Distributed optimization for the optimal control of electric vehicle fleets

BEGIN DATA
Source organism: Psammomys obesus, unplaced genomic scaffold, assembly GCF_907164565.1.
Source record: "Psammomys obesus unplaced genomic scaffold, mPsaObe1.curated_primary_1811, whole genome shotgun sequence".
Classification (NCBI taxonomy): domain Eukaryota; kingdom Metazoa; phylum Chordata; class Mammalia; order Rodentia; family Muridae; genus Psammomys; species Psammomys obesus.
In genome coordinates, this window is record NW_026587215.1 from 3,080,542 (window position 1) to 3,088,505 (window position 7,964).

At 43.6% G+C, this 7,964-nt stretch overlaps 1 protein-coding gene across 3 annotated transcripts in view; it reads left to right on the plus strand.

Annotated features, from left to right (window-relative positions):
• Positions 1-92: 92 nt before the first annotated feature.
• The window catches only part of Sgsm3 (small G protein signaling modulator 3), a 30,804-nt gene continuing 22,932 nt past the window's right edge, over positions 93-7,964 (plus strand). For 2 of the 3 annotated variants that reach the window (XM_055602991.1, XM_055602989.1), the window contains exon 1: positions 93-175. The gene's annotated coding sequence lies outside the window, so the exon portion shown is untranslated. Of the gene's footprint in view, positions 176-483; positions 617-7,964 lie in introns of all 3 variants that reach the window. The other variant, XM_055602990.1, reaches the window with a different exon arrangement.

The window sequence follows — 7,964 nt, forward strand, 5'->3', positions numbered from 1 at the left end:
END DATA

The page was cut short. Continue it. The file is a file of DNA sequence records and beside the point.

Abstract: Owing to their absence of tailpipe emissions and their independence from fossil fuels, Electric Vehicles (EVs) are currently experiencing a rapid deployment in an attempt to curb global greenhouse gas emissions. EV operation represents a technical challenge, however, as new control algorithms need to be developed to address their limited driving range and their longer charging times. Optimization-based control techniques offer a promising way to plan EV operation over a prediction horizon while including key operational constraints, but they can be prohibitively slow for real-time applications as they rely on solving computationally hard optimization problems. One way to address the computational complexity of these approaches is by deploying adapted decomposition methods with which the computational load of solving these optimization problems can be distributed across the vehicles involved, where most computations can then be carried out in parallel. This thesis presents decomposition-based solution procedures for optimal control problems involving groups of EVs. In particular, the problems covered in this work are (i) the cooperative eco-driving control of a platoon of electric trucks, (ii) the eco-driving and operational control of an electric bus line, and (iii) the operational control and charging scheduling of an electric bus network. Even though their particular objective functions and constraints may differ, the coupling structures of these problems, i.e. how each vehicle's influence on the others is organized, share some similarities. The platoon control problem is formulated as a Nonlinear Program (NLP) and solved with second-order optimization methods. The Riccati recursion is used as part of a decomposition scheme that exploits the chain-like coupling structure of a truck platoon and makes it possible to fully distribute all computations. Similarly, the bus line problem is formulated as an NLP. A primal decomposition scheme where the NLP is split into a master problem and independent bus subproblems is presented. The hierarchical control architecture obtained makes it possible to distribute most of the computations. Finally, the bus network problem is formulated as a Mixed-integer Linear Program (MILP). A dual decomposition scheme based on Lagrangian relaxation is deployed to relax the coupling constraints between the different bus lines.
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